Medicaid expansion's effect on hospital finances: 5 study takeaways

Whether states decided to expand Medicaid has important implications for hospitals' finances and their ability to weather the COVID-19 pandemic, according to a study published Jan. 5 in Health Affairs

For the study, researchers from the Urban Institute, a liberal-leaning policy research center in Washington, D.C., used data from the American Hospital Association and CMS to analyze how Medicaid expansion affected hospitals' finances. 

The researchers studied changes in hospital finances from 2011-17, with 2011-13 denoted as the "pre-period" before Medicaid expansion took effect. Hospitals were stratified by characteristics like location, ownership, size and safety-net status. 

Hospitals in 25 states that expanded Medicaid and 19 nonexpansion states were included in the analysis. As of Jan. 5, 2021, 38 states and Washington, D.C., have expanded Medicaid and 12 haven't, according to a tracker from KFF.

Five takeaways from the study: 

1. In 2017, Medicaid expansion was associated with a $6.4 million decrease in mean hospital uncompensated care costs compared the pre-expansion period. That's a 53.3 percent drop relative to the $12 million mean recorded before expansion, the authors said.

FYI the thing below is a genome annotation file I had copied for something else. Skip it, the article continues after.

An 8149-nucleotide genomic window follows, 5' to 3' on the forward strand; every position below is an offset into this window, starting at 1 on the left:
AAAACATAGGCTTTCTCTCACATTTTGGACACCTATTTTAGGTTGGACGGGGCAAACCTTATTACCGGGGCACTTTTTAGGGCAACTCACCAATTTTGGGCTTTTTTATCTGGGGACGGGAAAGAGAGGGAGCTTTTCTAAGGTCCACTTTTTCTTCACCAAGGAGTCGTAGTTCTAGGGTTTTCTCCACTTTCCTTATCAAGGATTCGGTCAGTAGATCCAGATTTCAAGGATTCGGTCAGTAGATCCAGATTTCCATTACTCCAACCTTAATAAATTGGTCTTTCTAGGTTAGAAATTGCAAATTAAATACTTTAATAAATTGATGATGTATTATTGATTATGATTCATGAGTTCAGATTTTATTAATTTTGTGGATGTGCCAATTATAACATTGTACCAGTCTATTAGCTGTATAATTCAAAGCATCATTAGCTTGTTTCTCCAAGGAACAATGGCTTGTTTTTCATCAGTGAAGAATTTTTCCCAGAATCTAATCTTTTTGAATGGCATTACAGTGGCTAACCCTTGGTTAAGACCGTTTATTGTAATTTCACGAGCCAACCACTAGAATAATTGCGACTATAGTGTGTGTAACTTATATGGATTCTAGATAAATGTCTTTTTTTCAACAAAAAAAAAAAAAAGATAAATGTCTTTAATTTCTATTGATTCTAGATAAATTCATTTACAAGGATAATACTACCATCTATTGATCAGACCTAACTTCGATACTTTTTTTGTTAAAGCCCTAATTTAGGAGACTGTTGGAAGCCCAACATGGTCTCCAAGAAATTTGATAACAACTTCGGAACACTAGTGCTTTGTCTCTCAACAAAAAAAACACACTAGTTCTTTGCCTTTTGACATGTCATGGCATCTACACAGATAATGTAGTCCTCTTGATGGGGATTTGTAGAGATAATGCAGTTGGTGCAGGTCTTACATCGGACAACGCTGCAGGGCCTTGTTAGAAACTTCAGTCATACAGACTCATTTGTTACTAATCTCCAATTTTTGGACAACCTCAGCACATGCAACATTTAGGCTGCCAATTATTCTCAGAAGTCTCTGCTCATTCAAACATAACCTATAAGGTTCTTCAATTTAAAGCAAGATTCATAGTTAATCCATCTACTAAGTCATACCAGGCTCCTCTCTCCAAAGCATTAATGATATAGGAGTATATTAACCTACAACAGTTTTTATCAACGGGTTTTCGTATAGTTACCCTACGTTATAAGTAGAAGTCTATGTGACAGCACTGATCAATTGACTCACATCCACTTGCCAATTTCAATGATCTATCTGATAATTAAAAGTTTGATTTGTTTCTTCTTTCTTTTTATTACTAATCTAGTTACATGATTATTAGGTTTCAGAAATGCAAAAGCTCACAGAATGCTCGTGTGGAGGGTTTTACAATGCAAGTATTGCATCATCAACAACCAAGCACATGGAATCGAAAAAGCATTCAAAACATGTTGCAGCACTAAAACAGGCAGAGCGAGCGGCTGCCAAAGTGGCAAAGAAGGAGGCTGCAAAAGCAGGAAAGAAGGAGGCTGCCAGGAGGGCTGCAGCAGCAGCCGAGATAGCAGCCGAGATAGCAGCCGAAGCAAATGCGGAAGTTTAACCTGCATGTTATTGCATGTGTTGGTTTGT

2. Expansion was associated with a 2.6 percentage point drop in mean uncompensated care costs as a percentage of total expenses when compared to pre-expansion numbers.

3. Expansion was associated with an $8.6 million annual increase in mean Medicaid revenue. 

4. Expansion also improved mean operating margins by 1.7 percentage points compared to the pre-expansion period.

5. Compared to hospitals in nonexpansion states, hospitals in states that expanded Medicaid were more likely to be nonprofit, larger, have a teaching affiliation and be in metropolitan areas.

Access the full study here.

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